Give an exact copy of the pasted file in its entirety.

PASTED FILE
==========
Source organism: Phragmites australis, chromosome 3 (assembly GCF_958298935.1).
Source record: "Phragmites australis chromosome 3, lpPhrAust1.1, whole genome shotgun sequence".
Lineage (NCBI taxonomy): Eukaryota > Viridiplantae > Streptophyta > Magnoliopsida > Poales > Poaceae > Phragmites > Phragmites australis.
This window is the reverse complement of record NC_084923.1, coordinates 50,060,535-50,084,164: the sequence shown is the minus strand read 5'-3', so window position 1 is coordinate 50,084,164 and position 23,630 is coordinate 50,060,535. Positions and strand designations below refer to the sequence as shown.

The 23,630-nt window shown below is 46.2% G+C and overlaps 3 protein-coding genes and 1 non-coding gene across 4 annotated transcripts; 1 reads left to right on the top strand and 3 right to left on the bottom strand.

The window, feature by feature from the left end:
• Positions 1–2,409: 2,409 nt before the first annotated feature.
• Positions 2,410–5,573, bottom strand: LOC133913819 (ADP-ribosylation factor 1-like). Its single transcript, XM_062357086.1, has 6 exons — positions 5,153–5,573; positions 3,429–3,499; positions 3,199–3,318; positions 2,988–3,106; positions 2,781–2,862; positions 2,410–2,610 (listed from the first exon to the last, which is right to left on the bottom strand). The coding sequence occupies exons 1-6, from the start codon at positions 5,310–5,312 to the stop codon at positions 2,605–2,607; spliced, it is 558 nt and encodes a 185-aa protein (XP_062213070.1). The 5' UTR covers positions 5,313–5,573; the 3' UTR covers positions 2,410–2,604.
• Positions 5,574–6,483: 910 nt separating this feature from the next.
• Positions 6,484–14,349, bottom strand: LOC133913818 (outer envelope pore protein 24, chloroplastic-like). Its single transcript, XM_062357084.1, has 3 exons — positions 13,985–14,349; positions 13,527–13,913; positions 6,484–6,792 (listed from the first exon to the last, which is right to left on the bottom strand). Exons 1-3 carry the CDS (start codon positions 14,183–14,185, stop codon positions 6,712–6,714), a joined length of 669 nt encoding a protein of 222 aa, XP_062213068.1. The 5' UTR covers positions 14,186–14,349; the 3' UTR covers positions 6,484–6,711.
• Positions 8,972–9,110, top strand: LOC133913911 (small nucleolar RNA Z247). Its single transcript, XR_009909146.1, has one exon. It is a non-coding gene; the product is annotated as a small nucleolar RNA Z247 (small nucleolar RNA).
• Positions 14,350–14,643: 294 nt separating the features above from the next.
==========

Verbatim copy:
Source organism: Phragmites australis, chromosome 3 (assembly GCF_958298935.1).
Source record: "Phragmites australis chromosome 3, lpPhrAust1.1, whole genome shotgun sequence".
Lineage (NCBI taxonomy): Eukaryota > Viridiplantae > Streptophyta > Magnoliopsida > Poales > Poaceae > Phragmites > Phragmites australis.
This window is the reverse complement of record NC_084923.1, coordinates 50,060,535-50,084,164: the sequence shown is the minus strand read 5'-3', so window position 1 is coordinate 50,084,164 and position 23,630 is coordinate 50,060,535. Positions and strand designations below refer to the sequence as shown.

The 23,630-nt window shown below is 46.2% G+C and overlaps 3 protein-coding genes and 1 non-coding gene across 4 annotated transcripts; 1 reads left to right on the top strand and 3 right to left on the bottom strand.

The window, feature by feature from the left end:
• Positions 1–2,409: 2,409 nt before the first annotated feature.
• Positions 2,410–5,573, bottom strand: LOC133913819 (ADP-ribosylation factor 1-like). Its single transcript, XM_062357086.1, has 6 exons — positions 5,153–5,573; positions 3,429–3,499; positions 3,199–3,318; positions 2,988–3,106; positions 2,781–2,862; positions 2,410–2,610 (listed from the first exon to the last, which is right to left on the bottom strand). The coding sequence occupies exons 1-6, from the start codon at positions 5,310–5,312 to the stop codon at positions 2,605–2,607; spliced, it is 558 nt and encodes a 185-aa protein (XP_062213070.1). The 5' UTR covers positions 5,313–5,573; the 3' UTR covers positions 2,410–2,604.
• Positions 5,574–6,483: 910 nt separating this feature from the next.
• Positions 6,484–14,349, bottom strand: LOC133913818 (outer envelope pore protein 24, chloroplastic-like). Its single transcript, XM_062357084.1, has 3 exons — positions 13,985–14,349; positions 13,527–13,913; positions 6,484–6,792 (listed from the first exon to the last, which is right to left on the bottom strand). Exons 1-3 carry the CDS (start codon positions 14,183–14,185, stop codon positions 6,712–6,714), a joined length of 669 nt encoding a protein of 222 aa, XP_062213068.1. The 5' UTR covers positions 14,186–14,349; the 3' UTR covers positions 6,484–6,711.
• Positions 8,972–9,110, top strand: LOC133913911 (small nucleolar RNA Z247). Its single transcript, XR_009909146.1, has one exon. It is a non-coding gene; the product is annotated as a small nucleolar RNA Z247 (small nucleolar RNA).
• Positions 14,350–14,643: 294 nt separating the features above from the next.